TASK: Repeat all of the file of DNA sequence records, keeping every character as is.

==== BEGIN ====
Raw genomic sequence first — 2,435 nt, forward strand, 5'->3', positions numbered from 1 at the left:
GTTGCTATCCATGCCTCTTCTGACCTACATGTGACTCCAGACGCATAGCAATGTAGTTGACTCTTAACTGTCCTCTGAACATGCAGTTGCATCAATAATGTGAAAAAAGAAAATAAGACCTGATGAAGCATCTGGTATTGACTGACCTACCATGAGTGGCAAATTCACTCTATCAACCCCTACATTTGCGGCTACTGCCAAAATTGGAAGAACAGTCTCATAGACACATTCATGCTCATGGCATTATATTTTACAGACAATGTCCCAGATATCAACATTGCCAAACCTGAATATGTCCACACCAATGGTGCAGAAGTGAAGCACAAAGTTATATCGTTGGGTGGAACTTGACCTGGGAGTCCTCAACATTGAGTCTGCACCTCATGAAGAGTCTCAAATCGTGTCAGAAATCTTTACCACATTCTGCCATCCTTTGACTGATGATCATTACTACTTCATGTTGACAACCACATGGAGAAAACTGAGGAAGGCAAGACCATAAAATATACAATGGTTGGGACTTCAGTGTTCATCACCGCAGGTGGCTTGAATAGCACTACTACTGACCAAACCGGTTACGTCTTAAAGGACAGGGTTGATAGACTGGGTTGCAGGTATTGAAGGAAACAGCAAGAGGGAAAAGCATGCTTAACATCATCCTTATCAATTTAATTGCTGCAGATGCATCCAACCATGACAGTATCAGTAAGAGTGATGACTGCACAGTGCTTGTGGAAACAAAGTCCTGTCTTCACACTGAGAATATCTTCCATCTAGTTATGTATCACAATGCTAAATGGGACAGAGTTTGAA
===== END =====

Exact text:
Raw genomic sequence first — 2,435 nt, forward strand, 5'->3', positions numbered from 1 at the left:
GTTGCTATCCATGCCTCTTCTGACCTACATGTGACTCCAGACGCATAGCAATGTAGTTGACTCTTAACTGTCCTCTGAACATGCAGTTGCATCAATAATGTGAAAAAAGAAAATAAGACCTGATGAAGCATCTGGTATTGACTGACCTACCATGAGTGGCAAATTCACTCTATCAACCCCTACATTTGCGGCTACTGCCAAAATTGGAAGAACAGTCTCATAGACACATTCATGCTCATGGCATTATATTTTACAGACAATGTCCCAGATATCAACATTGCCAAACCTGAATATGTCCACACCAATGGTGCAGAAGTGAAGCACAAAGTTATATCGTTGGGTGGAACTTGACCTGGGAGTCCTCAACATTGAGTCTGCACCTCATGAAGAGTCTCAAATCGTGTCAGAAATCTTTACCACATTCTGCCATCCTTTGACTGATGATCATTACTACTTCATGTTGACAACCACATGGAGAAAACTGAGGAAGGCAAGACCATAAAATATACAATGGTTGGGACTTCAGTGTTCATCACCGCAGGTGGCTTGAATAGCACTACTACTGACCAAACCGGTTACGTCTTAAAGGACAGGGTTGATAGACTGGGTTGCAGGTATTGAAGGAAACAGCAAGAGGGAAAAGCATGCTTAACATCATCCTTATCAATTTAATTGCTGCAGATGCATCCAACCATGACAGTATCAGTAAGAGTGATGACTGCACAGTGCTTGTGGAAACAAAGTCCTGTCTTCACACTGAGAATATCTTCCATCTAGTTATGTATCACAATGCTAAATGGGACAGAGTTTGAA